The Court of Appeals held that the MPCA did not improperly delegate its rulemaking authority to another state when it incorporated by reference California’s motor-vehicle emission standards into Minn. R. 7023.0150-.0300. Rule declared valid.
A22-0796 Minn. Auto. Dealers Assoc. v. Minn. Pollution Control Agency (Minn. Pollution Control Agency)
Appellants challenged the District Court’s determination that the settlor’s trust instrument was properly amended by the settlor’s attorney-in-fact pursuant to a statutory short-form power of attorney. The Court of Appeals held that, when the unambiguous terms of a trust instrument provide an exclusive method to amend the trust, Minn. Stat. § 501C.0602 prohibits consideration of any other method of amending the trust found in another writing, such as a power of attorney. Reversed and remanded.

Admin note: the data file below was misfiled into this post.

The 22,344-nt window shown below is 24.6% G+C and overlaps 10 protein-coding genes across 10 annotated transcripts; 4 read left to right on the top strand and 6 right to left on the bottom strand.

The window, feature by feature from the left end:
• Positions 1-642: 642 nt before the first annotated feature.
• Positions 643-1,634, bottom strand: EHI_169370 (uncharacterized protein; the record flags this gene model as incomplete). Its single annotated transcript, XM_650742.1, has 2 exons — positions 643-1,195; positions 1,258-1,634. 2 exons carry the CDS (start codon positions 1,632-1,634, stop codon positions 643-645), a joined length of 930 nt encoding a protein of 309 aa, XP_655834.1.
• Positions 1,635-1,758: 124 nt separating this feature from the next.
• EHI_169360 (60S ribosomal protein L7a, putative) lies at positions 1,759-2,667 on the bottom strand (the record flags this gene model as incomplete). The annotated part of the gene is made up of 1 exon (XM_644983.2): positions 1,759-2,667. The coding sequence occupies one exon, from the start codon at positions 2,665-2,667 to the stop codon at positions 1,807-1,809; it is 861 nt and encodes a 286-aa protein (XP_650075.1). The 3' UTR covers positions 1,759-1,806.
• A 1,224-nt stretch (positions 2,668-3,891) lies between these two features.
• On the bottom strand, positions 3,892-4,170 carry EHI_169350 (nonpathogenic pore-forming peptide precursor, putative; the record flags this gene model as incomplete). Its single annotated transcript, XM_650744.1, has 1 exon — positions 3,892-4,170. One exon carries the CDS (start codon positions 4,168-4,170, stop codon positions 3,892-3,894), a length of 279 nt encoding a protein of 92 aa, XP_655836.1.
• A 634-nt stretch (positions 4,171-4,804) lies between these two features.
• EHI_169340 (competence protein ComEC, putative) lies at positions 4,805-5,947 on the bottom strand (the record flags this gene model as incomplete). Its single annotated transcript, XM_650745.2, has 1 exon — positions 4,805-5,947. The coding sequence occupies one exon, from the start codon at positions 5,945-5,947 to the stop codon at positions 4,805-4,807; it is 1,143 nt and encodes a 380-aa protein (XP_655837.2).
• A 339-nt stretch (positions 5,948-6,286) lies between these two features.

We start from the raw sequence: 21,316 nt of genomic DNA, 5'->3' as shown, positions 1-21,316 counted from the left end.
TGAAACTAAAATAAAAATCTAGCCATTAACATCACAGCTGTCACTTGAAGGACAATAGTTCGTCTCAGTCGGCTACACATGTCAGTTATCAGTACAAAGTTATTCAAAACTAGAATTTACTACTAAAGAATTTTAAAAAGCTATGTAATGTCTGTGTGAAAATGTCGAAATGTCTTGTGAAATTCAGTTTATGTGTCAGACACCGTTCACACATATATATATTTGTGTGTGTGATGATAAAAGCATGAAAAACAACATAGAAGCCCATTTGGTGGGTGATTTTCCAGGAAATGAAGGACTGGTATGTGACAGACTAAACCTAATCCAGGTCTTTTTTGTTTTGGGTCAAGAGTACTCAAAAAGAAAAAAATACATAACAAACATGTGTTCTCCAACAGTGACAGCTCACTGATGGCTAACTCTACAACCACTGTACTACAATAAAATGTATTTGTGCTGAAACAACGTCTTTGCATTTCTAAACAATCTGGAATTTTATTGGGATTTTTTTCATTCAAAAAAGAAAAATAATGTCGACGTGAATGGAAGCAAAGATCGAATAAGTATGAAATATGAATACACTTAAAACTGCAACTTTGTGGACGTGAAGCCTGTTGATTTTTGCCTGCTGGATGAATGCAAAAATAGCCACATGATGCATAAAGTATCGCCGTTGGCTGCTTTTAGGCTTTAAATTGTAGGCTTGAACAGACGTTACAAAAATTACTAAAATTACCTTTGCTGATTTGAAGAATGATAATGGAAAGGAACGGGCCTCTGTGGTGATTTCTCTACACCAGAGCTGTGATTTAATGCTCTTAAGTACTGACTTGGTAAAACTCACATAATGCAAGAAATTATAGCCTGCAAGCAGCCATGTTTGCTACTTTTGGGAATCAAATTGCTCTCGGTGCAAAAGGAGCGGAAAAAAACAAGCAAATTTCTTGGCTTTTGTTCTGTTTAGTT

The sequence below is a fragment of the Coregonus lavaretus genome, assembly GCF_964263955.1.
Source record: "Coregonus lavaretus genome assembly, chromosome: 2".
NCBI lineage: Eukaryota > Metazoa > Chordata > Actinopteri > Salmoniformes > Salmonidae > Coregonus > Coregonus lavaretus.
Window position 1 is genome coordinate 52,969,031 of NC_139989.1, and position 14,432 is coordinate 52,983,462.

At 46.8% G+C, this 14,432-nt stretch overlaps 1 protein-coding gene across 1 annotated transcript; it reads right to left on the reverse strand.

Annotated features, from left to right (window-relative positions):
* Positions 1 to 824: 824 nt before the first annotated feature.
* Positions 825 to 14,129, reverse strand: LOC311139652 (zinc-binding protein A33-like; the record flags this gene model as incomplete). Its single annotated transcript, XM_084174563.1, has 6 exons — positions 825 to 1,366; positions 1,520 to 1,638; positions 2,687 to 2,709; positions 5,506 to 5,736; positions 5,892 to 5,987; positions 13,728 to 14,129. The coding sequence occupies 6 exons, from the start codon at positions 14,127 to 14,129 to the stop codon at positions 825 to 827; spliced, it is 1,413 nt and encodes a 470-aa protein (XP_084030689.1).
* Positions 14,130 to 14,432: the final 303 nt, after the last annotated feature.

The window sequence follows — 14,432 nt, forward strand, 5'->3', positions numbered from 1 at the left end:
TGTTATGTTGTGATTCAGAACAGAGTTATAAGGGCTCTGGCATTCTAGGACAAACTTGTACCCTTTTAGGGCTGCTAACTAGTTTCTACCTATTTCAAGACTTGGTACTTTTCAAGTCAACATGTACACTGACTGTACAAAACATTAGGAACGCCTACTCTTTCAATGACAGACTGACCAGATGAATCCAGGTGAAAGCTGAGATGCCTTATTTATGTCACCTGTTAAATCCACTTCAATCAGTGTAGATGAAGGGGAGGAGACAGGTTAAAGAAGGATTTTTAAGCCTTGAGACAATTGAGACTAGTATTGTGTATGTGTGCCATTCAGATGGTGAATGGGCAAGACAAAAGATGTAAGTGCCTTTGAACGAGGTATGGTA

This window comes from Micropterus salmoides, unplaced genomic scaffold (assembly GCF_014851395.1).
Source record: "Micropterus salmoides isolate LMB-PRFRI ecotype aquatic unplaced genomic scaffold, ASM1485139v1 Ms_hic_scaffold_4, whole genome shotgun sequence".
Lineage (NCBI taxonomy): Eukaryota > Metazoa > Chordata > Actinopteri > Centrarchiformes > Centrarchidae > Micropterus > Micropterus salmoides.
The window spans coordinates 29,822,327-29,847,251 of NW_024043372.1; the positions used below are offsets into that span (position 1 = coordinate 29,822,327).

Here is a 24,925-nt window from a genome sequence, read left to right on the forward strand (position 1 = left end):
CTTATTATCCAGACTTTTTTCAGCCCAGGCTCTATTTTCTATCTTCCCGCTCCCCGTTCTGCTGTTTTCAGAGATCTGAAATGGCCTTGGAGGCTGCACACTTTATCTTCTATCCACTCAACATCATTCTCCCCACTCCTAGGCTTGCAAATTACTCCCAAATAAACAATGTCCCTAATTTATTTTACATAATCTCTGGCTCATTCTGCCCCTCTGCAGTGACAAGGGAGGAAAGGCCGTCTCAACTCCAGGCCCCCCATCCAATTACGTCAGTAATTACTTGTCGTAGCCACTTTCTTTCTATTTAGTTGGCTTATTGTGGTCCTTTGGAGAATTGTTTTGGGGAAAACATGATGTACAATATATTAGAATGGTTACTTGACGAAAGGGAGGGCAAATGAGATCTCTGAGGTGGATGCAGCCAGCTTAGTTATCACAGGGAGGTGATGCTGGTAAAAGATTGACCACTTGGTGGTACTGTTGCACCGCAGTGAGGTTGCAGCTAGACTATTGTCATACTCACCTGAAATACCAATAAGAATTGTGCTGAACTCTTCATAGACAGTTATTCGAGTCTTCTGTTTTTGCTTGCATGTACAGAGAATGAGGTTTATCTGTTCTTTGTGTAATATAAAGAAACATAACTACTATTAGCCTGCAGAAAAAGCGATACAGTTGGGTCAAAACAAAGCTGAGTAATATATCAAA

A22-0826 In re Hanson Living Trust (Anoka County)
This case turned on the power of a District Court to issue orders in a trust proceeding that bind a person. Respondent petitioned the District Court to remove her sister, appellant, as trustee of a trust established by their father. The District Court ruled that, in this trust proceeding, respondent had invoked the court’s authority to act in rem—the power of the District Court to issue an order binding trust property—and that it could remove appellant under its in rem power. But per the Minnesota Trust Code, a District Court must act in personam—in a manner involving the District Court’s power to issue an order that binds a person—to remove a trustee. The Court of Appeals held that Minn. Stat. § 501C.0204 dictates that a District Court cannot remove a trustee in an in rem proceeding. Rather, the District Court must act in an in personam proceeding to remove a trustee. Reversed and remanded.